Bubble Rapt

What’s this?  A bandwagon?  Don’t mind if I do!

I’ve just published my first book!

Bubble Rapt is a selection of short stories with a twist to leave you all tangled up like a tangly thing.  The stories are mostly by me, bar one, which is extra special.

I’ve popped in a true tale by my Dad, Ray Goldsack, as he always wanted to be published, but didn’t quite get round to it before he died. There you go, Dad.  It would have been his 79th birthday yesterday 🙂

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Find out what happens to Robert, the coy carp, and Little  Molly Plankton, and  why Jenny Sanders is so Bubble Rapt!

Support independent publishing: Buy this book on Lulu.

You know you want to!

If I had a hammer

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I attended my first writing course at the weekend and, with another writer, was required to write a dialogue for a play.

I was ‘randomly’ paired up with Graeme Sandford (as is often the case with a lot of things in my life) and, after a couple of exercises to get our creative juices flowing, we constructed our characters; Linda, a lawyer and Henry, a farm café owner.

Our brief was that we were stuck in a lift. At two points during the writing, we were given a further prompt; the first was that there was a sealed box in the lift, and the second that the lift had started moving again.

Here’s the result:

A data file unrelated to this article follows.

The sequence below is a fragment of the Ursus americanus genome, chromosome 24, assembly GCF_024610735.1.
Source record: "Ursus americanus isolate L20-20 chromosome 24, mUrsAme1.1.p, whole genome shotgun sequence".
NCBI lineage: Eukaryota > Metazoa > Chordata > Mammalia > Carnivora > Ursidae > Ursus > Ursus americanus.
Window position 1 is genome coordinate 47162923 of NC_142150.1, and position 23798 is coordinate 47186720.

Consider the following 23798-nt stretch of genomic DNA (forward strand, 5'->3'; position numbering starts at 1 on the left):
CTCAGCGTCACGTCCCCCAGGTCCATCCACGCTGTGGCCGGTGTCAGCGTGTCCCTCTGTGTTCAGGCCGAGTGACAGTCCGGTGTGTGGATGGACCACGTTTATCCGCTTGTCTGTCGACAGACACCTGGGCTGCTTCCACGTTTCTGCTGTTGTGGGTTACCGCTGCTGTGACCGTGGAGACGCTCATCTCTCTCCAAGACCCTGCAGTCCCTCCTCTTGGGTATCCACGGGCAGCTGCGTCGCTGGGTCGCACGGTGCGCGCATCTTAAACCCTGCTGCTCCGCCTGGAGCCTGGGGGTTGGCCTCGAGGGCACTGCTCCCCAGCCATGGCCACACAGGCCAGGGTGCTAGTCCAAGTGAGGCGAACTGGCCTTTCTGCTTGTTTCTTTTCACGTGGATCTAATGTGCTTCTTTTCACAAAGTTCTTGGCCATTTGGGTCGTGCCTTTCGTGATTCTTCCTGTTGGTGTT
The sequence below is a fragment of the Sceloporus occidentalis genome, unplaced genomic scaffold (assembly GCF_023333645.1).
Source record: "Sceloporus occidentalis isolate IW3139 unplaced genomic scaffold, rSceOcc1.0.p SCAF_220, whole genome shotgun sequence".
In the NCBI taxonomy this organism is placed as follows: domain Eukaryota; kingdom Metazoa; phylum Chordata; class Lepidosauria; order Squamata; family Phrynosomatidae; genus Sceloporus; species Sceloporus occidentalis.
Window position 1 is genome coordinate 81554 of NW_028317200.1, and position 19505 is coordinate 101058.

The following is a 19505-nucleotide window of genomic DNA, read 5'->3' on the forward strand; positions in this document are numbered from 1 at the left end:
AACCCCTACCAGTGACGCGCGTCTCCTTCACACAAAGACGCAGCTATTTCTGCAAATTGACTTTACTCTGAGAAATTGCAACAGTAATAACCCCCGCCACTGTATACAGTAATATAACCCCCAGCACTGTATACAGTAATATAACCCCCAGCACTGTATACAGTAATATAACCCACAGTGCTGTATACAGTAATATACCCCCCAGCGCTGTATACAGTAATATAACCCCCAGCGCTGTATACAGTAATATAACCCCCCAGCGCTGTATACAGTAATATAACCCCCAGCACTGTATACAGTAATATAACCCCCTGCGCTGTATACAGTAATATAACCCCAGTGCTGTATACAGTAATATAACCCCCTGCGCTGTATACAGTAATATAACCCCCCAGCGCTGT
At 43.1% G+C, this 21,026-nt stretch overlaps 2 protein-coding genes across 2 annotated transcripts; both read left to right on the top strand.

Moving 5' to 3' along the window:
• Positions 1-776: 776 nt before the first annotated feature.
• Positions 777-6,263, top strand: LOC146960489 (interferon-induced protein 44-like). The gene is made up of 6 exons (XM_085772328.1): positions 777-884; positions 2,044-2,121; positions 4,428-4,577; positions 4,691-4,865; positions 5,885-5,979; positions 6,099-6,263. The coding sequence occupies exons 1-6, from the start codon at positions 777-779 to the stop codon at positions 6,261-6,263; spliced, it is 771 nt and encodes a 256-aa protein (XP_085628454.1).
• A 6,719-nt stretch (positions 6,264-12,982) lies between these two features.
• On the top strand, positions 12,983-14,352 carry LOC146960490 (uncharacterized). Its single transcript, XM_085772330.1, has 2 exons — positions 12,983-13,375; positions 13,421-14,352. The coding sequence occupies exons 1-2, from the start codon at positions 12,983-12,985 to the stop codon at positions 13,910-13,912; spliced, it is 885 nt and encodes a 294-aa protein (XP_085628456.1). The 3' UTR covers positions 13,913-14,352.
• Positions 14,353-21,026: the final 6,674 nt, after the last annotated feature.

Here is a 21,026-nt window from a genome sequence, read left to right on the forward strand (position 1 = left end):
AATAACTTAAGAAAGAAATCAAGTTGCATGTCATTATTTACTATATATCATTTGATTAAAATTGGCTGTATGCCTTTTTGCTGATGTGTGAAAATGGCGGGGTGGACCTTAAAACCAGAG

Linda: “Hello.”
Henry: “Hello.”

Linda: “This keeps happening.”
Henry: “You keep getting stuck in a lift?”
Linda: “As sure as eggs is eggs.”
Henry: “That reminds me; I forgot to feed the chickens.”
Linda: “They’re going hungry then?”

(SEALED BOX)

Henry: “We might go hungry, too. Just a minute, what’s that box?”
Linda: “Isn’t it yours?”
Henry: “No, I thought it was yours.”
Linda: “I never carry anything.”
Henry: “I always have a pocketful of nails and a hammer. Shall we open it?”
Linda: “For emergencies?”
Henry: “No, I just bought them. I’ve got some shelves to put up.”
Linda: “Always got them?”
Henry: “Always got nails, just bought the hammer.”
Linda: “That must be a pain… a ball pein. It’s a joke; a hardware joke. Not many people get it.”
Henry: “Well, as I’ve got this hammer, let’s open the box.”
Linda: “I’d rather take the money. Oh! You’re not that old, are you?”

Henry: “I’m old enough to be your father, young lady.”
Linda: “Young? OK. Let’s go with that then. I’m 37, you know.”
Henry: “Really? You don’t look a day over 25. Now… about this box.”
Linda: “Yes?”
Henry: “Let’s open it!”
Linda: “Go on then!”
Henry: “One, two, three and schwing!”

Linda: “Oops!”
Henry: “What? What is it?”
Linda: “Well, judging by this label, something fragile; and judging by that noise, something broken.”
Henry: “You could have warned me about the label before.”
Linda: “I could have. I chose not to – it’s not my style.”
Henry: “Just you be careful, young lady, remember who’s holding the hammer!”
Linda: “And just you remember who’s got the gun!”
Henry: “Just you remember where we are – ricochet!”

(LIFT STARTS TO MOVE)

Linda: “And, as if in answer to your prayers…”
Henry: “I’m sorry; I’m not good in enclosed spaces. Do you have any shelves I can put up for you?”
Linda: “No, I think not! By the way, I thought you were smashing.”

We then performed the dialogue to the group, to rapturous applause (aka polite handclapping!)

Linda was written and performed by Graeme Sandford
Henry was written and performed by Jane Goldsack